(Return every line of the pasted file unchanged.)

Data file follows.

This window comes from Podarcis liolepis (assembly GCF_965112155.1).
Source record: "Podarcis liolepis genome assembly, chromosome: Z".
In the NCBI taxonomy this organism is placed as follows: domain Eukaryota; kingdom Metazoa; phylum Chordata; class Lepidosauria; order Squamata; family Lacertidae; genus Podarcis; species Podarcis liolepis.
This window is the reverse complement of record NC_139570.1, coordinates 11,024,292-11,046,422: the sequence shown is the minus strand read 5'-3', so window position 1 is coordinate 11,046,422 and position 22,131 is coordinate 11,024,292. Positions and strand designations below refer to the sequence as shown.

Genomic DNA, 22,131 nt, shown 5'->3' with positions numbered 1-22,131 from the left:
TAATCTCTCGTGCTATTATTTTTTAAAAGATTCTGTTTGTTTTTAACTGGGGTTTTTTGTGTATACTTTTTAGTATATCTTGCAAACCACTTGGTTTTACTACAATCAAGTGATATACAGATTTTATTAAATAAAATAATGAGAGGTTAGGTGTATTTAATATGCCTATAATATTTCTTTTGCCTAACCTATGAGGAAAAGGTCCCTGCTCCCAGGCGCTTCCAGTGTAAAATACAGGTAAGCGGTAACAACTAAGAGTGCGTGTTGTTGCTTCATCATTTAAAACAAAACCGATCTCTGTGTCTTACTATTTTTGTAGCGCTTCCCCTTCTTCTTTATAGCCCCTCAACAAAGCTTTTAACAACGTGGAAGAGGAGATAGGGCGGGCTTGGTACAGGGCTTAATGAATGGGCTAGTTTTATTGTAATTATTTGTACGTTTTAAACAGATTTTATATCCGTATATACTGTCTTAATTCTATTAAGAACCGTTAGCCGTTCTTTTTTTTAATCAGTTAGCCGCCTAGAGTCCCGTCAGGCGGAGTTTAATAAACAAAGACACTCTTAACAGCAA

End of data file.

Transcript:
This window comes from Podarcis liolepis (assembly GCF_965112155.1).
Source record: "Podarcis liolepis genome assembly, chromosome: Z".
In the NCBI taxonomy this organism is placed as follows: domain Eukaryota; kingdom Metazoa; phylum Chordata; class Lepidosauria; order Squamata; family Lacertidae; genus Podarcis; species Podarcis liolepis.
This window is the reverse complement of record NC_139570.1, coordinates 11,024,292-11,046,422: the sequence shown is the minus strand read 5'-3', so window position 1 is coordinate 11,046,422 and position 22,131 is coordinate 11,024,292. Positions and strand designations below refer to the sequence as shown.

Genomic DNA, 22,131 nt, shown 5'->3' with positions numbered 1-22,131 from the left:
TAATCTCTCGTGCTATTATTTTTTAAAAGATTCTGTTTGTTTTTAACTGGGGTTTTTTGTGTATACTTTTTAGTATATCTTGCAAACCACTTGGTTTTACTACAATCAAGTGATATACAGATTTTATTAAATAAAATAATGAGAGGTTAGGTGTATTTAATATGCCTATAATATTTCTTTTGCCTAACCTATGAGGAAAAGGTCCCTGCTCCCAGGCGCTTCCAGTGTAAAATACAGGTAAGCGGTAACAACTAAGAGTGCGTGTTGTTGCTTCATCATTTAAAACAAAACCGATCTCTGTGTCTTACTATTTTTGTAGCGCTTCCCCTTCTTCTTTATAGCCCCTCAACAAAGCTTTTAACAACGTGGAAGAGGAGATAGGGCGGGCTTGGTACAGGGCTTAATGAATGGGCTAGTTTTATTGTAATTATTTGTACGTTTTAAACAGATTTTATATCCGTATATACTGTCTTAATTCTATTAAGAACCGTTAGCCGTTCTTTTTTTTAATCAGTTAGCCGCCTAGAGTCCCGTCAGGCGGAGTTTAATAAACAAAGACACTCTTAACAGCAA